An Insult to Our Soldiers
A German corporation that used slave labor to produce some of the weapons that killed American soldiers is now building a monument in Washington to honor the Americans who fought and died in World War II.
How do I know? I was one of those slave laborers. There were 30,000 of us constructing a factory that was to build jet planes for Hitler’s air force. My father was worked to death there. I was liberated by the U.S. Army at the age of 14.
Our owner was a German corporation, Philipp Holzmann AG. It used its profits from working for the Nazis and using free slave labor to accumulate enough capital to become the largest German construction company in Germany and one of the largest in the world. It also used this money — earned by the lives of Jewish slaves — to buy American companies. One such company, J.A. Jones of Maryland, was bought by Holzmann in 1979 for $75 million.
It was Jones, wholly owned by Holzmann, that was recently awarded the $59-million contract to build a monument to American soldiers who died fighting Holzmann’s employer, Adolph Hitler. And there is more. A few months ago, on April 13, a story in The New York Times revealed that the U.S. government (that is, you and me, my fellow-taxpayers) was cheated of several hundred million dollars by a consortium of European construction firms that submitted phony bids for construction projects in Egypt, paid for by our government.
And Holzmann was one of the major thieves.
It admitted its guilt and was fined $30 million for its part in the bid-rigging scheme. And then, as if in apology, our government awarded the contract to build the monument to the very corporation that cheated it.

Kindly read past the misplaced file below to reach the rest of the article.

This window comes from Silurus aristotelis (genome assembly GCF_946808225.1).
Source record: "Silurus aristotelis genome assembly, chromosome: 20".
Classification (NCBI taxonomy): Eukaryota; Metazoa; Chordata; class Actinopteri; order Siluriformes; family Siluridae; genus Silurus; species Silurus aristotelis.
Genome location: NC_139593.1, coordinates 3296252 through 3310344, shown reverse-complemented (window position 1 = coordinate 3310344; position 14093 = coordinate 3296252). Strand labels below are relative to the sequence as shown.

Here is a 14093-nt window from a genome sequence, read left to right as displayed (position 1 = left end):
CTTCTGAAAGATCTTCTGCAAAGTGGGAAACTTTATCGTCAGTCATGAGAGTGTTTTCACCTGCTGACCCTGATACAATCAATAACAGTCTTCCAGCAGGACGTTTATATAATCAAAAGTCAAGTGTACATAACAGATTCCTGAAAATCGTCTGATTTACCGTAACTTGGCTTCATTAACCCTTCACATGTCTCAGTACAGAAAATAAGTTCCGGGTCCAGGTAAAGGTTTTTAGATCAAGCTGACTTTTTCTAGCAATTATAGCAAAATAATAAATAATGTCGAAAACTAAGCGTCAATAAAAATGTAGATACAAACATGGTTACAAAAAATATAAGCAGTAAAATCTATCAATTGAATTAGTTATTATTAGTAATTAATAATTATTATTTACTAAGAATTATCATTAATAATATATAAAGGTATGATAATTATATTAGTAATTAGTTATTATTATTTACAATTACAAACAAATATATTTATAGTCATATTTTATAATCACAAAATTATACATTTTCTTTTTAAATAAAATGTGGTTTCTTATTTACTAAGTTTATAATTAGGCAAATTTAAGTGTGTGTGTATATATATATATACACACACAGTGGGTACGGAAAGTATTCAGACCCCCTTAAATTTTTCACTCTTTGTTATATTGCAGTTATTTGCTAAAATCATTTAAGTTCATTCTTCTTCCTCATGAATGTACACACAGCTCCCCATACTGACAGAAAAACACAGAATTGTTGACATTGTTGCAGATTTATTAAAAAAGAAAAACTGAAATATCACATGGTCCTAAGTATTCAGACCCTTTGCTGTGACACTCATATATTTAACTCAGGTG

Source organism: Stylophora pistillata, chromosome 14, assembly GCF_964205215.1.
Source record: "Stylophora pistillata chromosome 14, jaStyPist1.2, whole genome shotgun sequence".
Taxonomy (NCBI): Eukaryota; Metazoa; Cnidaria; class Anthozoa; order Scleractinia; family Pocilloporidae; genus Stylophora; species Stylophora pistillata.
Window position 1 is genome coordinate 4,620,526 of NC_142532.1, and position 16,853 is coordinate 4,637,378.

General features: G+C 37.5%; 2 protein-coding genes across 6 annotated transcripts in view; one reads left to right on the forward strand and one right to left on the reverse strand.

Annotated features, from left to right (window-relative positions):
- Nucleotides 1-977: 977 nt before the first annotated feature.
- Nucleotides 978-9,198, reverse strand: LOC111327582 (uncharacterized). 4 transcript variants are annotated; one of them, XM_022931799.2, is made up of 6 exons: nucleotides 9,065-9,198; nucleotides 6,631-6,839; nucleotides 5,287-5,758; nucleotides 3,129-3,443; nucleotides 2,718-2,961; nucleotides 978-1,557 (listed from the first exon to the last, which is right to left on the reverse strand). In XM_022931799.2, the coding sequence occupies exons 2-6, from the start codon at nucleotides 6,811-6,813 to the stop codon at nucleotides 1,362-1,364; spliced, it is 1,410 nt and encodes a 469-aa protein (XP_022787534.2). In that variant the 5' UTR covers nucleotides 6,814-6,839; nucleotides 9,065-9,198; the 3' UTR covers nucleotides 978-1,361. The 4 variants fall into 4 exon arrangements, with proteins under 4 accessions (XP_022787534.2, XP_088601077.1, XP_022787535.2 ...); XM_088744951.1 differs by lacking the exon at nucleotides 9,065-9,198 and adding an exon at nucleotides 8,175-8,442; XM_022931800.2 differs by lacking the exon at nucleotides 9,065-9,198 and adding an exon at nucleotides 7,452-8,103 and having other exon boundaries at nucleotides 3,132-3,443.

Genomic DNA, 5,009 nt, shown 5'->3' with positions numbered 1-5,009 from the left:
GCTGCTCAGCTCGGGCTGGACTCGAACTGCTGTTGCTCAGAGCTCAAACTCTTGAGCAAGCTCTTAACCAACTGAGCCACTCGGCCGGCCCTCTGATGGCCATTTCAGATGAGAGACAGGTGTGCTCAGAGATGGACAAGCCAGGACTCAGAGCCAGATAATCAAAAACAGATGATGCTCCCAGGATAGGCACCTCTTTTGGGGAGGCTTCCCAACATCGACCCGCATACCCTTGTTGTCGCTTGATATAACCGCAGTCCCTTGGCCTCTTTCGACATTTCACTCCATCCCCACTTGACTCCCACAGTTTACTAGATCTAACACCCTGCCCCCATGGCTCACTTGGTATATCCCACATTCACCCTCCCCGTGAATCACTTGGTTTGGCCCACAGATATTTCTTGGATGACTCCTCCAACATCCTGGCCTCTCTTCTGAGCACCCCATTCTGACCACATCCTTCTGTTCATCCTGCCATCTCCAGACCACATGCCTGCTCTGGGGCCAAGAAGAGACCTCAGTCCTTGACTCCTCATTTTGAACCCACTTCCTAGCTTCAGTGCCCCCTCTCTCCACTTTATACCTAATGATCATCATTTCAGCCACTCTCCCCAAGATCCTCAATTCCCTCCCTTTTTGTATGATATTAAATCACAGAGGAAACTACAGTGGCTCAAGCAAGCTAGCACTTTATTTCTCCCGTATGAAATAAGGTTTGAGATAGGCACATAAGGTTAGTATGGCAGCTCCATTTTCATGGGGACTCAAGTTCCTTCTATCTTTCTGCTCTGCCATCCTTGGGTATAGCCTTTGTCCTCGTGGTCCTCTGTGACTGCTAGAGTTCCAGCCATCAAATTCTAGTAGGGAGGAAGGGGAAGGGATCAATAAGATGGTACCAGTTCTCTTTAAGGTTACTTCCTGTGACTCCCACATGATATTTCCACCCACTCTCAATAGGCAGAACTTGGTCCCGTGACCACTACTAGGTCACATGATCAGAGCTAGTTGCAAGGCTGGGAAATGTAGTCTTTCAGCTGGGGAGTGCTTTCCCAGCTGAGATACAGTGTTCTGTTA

I and a few dozen other ex-slaves tried to sue Holzmann for suffering, pain, lost wages. Our government didn’t like that. The courts were advised that these lawsuits were against the foreign-policy interest of the United States of America and should be dropped. They were dismissed. So what happened to the constitutional guarantee that I, as an American, have the right to a fair trial by a jury of my peers?
Why does the government seem to have a love affair with Philipp Holzmann AG? Officials there say they are patriots, good Americans, never used slave labor and have no ties to the Nazis. This is probably true. Still, where did Holzmann get the money to buy these corporations, if not from profits it made from slaves? And wasn’t Lucky Luciano, the infamous gangster, also a patriotic American? He helped the Allies invade Sicily during World War II. But does this make him less of a crook?
And should a memorial to our heroes be built by a company that is owned by a corporation that was responsible for more American deaths than the Mafia ever was? I think not.
But a contract is a contract, and there isn’t much that can be done after it was rushed through the General Services Administration and the American Battle Monuments Commission, right?
Wrong! It can be canceled, but first, there must be pressure.
The United States has recently canceled a contract. It was the contract for the black berets for the new uniform. It so happens that the berets were made in China, and after an uproar, the order was canceled, and the berets were manufactured right here in the United States. Tell your elected representatives that you resent this insult to the memory of the American heroes. Tell them that you want a real American company to build the monument — not an heir of the Nazi murderers. Tell them that you want Congress to stop this outrage.
To contact your senators, find them on the Web at www.congress.org. Drop representatives a line by mail to Representative (name), House Office Building, Washington, DC 20515. Senators can be contacted at Sen. (name), Senate Office Building, Washington, DC 20510.